Will reverse eminent domain save or damn underwater homeowners?
Mortgage Resolution Partners (MRP) has expanded its reverse eminent domain proposal to include homeowners delinquent or in default on their loans. However, representatives of Wall Street, the mortgage industry, the Federal Housing Finance Agency (FHFA) and financial trade associations continue to protest against the action, suggesting it will have a “chilling effect” on mortgage lending and result in higher lending costs for homebuyers in those regions like San Bernardino, which use the action.
The Lt. Governor of California has called these statements “threats” and attempts to “coerce” counties into not approving reverse eminent domain. He has further asked the antitrust division of the Department of Justice (DOJ) to investigate such statements.
In light of Wall Street’s threats against the citizens of San Bernardino, MRP and the Lt. Governor have warned the FHFA against redlining.
first tuesday Insight
The expansion of the program to include delinquent homeowners is good news for San Bernardino homeowners as well as the entire California real estate market. Although past government intervention for delinquent homeowners has had small success (e.g. the Home Affordable Modification Program (HAMP) and the Home Affordable Refinance Program (HARP and HARP 2.0)), reverse eminent domain is more dramatic and solves the core problem of negative equity by reducing mortgage principal through the state’s police power.
Think of this as a close cousin to the cramdown. This relieves a financial burden from homeowners current on payments and allows those in default (who were previously precluded from participating) to sell their homes at fair market value (FMV). The shackles of negative equity will be loosened and properties freed to be bought or sold again, allowing the local market to regain much-needed balance and these owners much needed mobility.
However, threats from the FHFA and its buddies on Wall Street that reverse eminent domain will lead to increased lending costs or freeze mortgage lending in affected areas are entirely unjust. The debate over reverse eminent domain is national; if one county uses it, the doors will be opened to every other county in the nation — a potentially profound and powerful precedent. As the power is exercised locally and precedents are set, its legality and feasibility will be broadly established, possibly paving the way for states and municipalities to take the negative equity crisis into their own hands.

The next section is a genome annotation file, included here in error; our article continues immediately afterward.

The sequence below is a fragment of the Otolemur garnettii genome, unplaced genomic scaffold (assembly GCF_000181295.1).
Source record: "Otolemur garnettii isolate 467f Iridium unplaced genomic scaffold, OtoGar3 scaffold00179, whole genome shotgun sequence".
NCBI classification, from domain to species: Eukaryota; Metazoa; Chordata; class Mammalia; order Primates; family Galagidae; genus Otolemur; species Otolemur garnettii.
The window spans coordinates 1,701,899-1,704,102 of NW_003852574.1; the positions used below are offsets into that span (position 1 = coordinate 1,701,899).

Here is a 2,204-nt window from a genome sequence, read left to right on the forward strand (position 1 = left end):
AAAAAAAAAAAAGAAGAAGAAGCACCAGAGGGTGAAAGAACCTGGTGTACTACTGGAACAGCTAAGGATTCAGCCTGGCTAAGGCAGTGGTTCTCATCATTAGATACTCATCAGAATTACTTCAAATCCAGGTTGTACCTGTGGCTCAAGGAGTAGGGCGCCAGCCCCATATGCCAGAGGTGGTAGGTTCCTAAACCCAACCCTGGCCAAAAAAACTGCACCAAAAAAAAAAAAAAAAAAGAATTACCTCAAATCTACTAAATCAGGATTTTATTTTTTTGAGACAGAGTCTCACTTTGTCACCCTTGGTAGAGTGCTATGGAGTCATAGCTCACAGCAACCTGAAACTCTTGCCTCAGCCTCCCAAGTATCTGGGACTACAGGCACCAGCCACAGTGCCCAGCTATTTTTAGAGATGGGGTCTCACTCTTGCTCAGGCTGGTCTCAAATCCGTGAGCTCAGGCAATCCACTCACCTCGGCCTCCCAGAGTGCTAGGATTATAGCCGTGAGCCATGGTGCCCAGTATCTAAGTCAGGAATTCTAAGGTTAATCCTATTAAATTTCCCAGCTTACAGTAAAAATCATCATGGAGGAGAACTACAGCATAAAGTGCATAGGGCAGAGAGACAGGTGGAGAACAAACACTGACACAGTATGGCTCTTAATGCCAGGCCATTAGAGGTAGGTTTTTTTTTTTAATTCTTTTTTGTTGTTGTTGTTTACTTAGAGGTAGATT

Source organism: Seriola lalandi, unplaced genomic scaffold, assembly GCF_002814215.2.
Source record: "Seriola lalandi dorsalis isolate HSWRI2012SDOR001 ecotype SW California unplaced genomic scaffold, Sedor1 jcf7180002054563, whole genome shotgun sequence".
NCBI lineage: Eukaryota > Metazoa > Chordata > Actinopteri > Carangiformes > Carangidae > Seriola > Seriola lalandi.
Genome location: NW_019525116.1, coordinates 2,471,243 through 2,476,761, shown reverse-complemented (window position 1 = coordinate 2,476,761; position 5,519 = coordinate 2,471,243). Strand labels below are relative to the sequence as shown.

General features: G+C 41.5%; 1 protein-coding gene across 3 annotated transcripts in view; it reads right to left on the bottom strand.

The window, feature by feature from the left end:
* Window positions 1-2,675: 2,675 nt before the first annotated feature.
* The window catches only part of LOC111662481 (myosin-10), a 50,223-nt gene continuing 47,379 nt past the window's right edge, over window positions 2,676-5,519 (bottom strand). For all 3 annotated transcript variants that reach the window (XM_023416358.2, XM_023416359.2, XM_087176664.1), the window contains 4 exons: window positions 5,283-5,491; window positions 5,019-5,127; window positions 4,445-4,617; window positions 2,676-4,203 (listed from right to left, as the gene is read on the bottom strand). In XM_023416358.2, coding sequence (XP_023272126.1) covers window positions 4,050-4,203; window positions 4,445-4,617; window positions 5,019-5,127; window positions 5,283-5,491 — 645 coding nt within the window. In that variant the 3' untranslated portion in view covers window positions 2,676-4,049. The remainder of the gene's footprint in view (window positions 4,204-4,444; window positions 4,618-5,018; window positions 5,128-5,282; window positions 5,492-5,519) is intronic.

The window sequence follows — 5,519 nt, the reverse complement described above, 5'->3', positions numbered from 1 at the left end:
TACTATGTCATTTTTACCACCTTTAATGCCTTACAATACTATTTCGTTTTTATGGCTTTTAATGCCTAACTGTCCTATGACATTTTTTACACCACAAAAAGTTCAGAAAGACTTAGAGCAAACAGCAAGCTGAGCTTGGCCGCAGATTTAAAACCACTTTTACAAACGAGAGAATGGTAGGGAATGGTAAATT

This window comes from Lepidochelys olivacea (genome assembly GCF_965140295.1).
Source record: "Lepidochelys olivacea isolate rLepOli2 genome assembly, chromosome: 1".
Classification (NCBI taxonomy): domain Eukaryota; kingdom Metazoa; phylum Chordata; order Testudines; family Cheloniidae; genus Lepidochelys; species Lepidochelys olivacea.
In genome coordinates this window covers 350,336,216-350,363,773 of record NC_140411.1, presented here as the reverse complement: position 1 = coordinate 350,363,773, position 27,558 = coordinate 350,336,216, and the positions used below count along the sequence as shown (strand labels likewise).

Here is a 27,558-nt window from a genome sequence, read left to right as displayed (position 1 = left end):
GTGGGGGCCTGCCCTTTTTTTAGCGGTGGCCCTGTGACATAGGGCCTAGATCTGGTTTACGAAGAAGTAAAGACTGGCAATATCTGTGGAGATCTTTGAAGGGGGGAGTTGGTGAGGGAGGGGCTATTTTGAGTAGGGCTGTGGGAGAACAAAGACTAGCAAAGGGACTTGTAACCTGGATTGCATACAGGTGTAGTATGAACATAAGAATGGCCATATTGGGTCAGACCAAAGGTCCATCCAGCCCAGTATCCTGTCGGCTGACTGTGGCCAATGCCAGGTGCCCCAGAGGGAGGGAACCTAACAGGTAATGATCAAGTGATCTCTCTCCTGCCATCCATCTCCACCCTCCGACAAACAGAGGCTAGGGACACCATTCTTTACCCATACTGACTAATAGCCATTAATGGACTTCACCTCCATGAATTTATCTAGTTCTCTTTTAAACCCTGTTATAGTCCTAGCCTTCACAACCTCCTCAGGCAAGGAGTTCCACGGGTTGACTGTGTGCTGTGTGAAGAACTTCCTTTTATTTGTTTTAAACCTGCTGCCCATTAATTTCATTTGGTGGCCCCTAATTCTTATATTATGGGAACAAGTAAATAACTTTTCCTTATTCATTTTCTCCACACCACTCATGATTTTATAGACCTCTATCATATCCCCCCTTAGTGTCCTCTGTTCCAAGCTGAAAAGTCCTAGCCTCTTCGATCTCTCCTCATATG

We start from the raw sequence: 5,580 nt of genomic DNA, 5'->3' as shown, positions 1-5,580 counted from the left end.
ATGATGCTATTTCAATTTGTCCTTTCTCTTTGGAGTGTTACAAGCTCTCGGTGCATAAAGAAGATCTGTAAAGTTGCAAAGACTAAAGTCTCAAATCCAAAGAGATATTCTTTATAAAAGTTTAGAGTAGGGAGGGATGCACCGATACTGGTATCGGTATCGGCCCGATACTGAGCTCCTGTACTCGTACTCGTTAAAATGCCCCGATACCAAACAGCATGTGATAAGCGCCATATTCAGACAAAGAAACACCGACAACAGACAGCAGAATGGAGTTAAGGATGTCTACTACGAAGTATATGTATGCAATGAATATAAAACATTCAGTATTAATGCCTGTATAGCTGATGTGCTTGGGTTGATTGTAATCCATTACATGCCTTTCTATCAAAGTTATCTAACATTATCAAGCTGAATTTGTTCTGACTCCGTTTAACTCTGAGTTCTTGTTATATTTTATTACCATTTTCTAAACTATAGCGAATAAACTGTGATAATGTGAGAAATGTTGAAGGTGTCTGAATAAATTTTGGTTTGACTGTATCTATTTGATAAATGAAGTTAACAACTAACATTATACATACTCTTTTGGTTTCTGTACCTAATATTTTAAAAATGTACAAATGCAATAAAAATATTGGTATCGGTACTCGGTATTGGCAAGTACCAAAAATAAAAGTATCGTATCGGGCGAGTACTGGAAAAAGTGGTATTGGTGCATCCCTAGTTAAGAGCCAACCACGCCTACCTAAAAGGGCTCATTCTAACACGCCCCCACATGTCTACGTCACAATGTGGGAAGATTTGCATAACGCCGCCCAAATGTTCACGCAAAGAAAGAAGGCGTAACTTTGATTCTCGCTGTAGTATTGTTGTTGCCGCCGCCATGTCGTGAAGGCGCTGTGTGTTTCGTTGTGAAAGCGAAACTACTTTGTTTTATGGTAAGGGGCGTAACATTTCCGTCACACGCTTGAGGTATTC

There are many ways to tell a tale, but here’s the plain truth of this situation: lenders are threatening to target homebuyers by their geographical location under the guise of protecting themselves against a “credit risk,” when in fact this is nothing more than economic discrimination — dare we say, redlining.
Fact: Homebuyers seeking financing to purchase property in San Bernardino County are no greater risk than those purchasing property in the counties surrounding San Bernardino. Any suggestion on the part of lenders that higher lending costs will meet future San Bernardino homebuyers is an attempt to strong-arm the county into complying with the preferences of lenders, whether or not those preferences are legally or rationally justified.
We will follow this debate all the way to the Supreme Court. Illusions have been lost as a result of the Lesser Depression and more citizens are realizing they needn’t be pinned down under the thumb of the Big Banks.
Wall Street provides the service of financing America’s homes. They screwed up royally five years ago and they are waiting for homebuyers to forget. Well, they haven’t. Reverse eminent domain is a viable option for local citizens to regain control over their shelter and determine the direction of their lives without being beholden to the Big Banks. These threats are the impotent battle cries of a crumbling regime, desperate to hold onto a withering status quo.
Dear Wall Street,
Please attempt to redline San Bernardino County so they can take you to the Supreme Court and make an example of you on the national stage — again.
Re: “Lt. Gov. Gavin Newsom alleges ‘threats’ against mortgage plan” from the Los Angeles Times